Ashes are all thats left inside a
concentration camp guard soul, until
Hans Pembröke paced, beating a path
in the snow thick mist of the morning, beating it over and over again. In his mind a similar path was being beaten for an
immeasurable time. He was not a man to do anything idly; he had few wonders. Those he had were precious to him. This one in particular, this one he held onto like
a miser, finding comfort in its privacy and preciousness. This one was about the woman
Hans Pembröke often wondered if the
woman was an angel or a devil; her attire gave no indication. He had spent several minutes
considering this while the morning bit at his aching muscles. This had become a tradition of sorts, a cleansing
ritual to void his brains of the gooey detritus of dreams, just as essential and natural
as brushing his teeth or polishing his boots. He
no longer expected an answer to the questionlengthy and complex contemplation had
not been able to see any deeper than the surface of the matter. He nevertheless rose to
its challenge every time he rose from his cot, eager and excited by the engagement.
It was not so unusual an experience
for him, to be elated by a predictable yet overwhelming joy of his own creation. When he
had been a notable on the Munich Track and Field Team, he had become well acquainted with
the sudden transmutation of his blood into fire that occurred whenever the alchemy of
twenty minutes straight run had done its work on him.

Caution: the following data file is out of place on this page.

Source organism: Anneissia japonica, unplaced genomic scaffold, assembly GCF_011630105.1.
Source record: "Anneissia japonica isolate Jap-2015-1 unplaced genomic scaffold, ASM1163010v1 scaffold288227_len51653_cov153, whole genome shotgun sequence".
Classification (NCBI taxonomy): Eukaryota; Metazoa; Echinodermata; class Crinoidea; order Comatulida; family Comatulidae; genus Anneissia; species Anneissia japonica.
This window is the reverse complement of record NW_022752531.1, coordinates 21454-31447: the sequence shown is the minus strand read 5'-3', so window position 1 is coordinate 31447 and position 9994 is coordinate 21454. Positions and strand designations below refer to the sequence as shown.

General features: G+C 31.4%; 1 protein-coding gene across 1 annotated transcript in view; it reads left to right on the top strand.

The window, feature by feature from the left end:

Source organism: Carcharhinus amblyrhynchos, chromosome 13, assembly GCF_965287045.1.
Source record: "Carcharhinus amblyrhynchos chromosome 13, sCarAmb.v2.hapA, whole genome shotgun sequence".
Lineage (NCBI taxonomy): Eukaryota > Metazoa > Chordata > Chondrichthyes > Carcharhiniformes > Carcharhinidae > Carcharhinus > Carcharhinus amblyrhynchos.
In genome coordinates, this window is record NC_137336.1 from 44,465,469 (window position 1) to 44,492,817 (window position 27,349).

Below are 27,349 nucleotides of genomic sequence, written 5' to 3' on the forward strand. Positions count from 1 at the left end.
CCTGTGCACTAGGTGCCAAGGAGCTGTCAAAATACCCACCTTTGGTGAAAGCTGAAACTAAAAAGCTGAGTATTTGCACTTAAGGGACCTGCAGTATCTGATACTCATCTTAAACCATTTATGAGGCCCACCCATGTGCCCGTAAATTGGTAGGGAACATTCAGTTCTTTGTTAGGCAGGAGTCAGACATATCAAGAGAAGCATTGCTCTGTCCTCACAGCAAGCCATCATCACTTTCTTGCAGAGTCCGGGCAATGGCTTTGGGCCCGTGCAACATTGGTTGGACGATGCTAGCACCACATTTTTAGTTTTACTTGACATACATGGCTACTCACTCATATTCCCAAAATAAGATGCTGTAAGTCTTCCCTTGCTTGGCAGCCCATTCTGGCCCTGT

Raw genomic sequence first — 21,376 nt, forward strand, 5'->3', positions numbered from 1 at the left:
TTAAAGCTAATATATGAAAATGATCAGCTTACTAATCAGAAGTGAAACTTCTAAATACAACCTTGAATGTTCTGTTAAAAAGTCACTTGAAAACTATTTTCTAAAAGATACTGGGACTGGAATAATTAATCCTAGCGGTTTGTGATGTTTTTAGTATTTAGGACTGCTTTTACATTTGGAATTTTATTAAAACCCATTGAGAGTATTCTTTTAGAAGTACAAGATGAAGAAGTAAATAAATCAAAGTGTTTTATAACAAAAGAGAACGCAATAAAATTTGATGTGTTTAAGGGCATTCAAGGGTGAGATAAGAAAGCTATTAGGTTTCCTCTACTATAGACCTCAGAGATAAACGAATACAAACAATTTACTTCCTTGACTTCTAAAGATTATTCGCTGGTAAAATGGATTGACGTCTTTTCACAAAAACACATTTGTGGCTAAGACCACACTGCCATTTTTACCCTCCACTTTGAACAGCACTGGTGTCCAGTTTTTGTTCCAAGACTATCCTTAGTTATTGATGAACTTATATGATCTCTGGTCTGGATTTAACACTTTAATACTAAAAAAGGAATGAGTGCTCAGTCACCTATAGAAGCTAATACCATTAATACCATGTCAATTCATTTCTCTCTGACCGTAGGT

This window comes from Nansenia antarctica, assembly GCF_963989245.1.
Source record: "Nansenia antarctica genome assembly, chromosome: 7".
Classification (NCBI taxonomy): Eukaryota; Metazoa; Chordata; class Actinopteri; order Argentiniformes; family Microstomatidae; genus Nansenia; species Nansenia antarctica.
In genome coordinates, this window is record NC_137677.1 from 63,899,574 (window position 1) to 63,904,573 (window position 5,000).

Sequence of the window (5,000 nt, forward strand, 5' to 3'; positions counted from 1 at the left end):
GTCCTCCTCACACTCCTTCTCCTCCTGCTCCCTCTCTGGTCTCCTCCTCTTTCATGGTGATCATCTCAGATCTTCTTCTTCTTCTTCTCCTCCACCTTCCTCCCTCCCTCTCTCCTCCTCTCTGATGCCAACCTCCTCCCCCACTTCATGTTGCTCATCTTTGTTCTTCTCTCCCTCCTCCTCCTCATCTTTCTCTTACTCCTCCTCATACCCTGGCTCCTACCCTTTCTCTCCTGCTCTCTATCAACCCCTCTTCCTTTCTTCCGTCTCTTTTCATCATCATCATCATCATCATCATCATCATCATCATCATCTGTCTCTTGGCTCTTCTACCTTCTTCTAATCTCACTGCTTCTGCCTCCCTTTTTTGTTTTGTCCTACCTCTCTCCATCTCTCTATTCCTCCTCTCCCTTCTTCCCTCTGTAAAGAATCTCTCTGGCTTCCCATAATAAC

After a mere month of training, his keen and hungry mind had been able to
anticipate this exhilarating transformation with almost mathematic precision, the way
freedom-starved children expect a days end bell.
It was this kind of acquaintance Hans enjoyed with the question of the womans
nature enthusiasm hardly described the elation he felt when he awoke to its
romance. Considering how every days
training sowed lead into his bones by the evenings end, he was more than grateful
for the weightlessness that accompanied that euphoria.
It was far too easy to imagine the alternativesheer paralysis by way of
exhaustionbut he would never countenance it. Why should he when the embrace of that
seductive conundrum, with her black leather jacket and glove, would conduct him through
life, easy or uneven?
This particular morning, this
particular moment, pacing this otherwise familiar path, he was nearly given occasion to
think on knocking aside that embrace and taking flight into the merciful emptiness of
existence without it. This morning had been
the first instance that his fantasy had inflicted injury on him.
It had been about three minutes ago,
by his reckoninghe couldnt be sure. Since that moment events had been weak and
disjointed, as if the world itself shared his injury. He was certain of the instance,
though. It had been while shaving.
Hans opened the spigot on the faucet,
chiding it for the rusty wail it emitted. It
reminded him too much of the moans his little brother had made every time Hans had been
commissioned to wake him for churcha petulant, martyrs moan. The association
brought a cringe up from where years of experience building his own formidable life had
buried his childhood. He resolved to make Johann, whose responsibility in the Regiment was
to attend to the plumbing on odd numbered Wednesdays and Catholic holidays, pay for
raising that spirit. The checklist in his
mindevery good Corporal had one, he reminded himselfgot another red slash next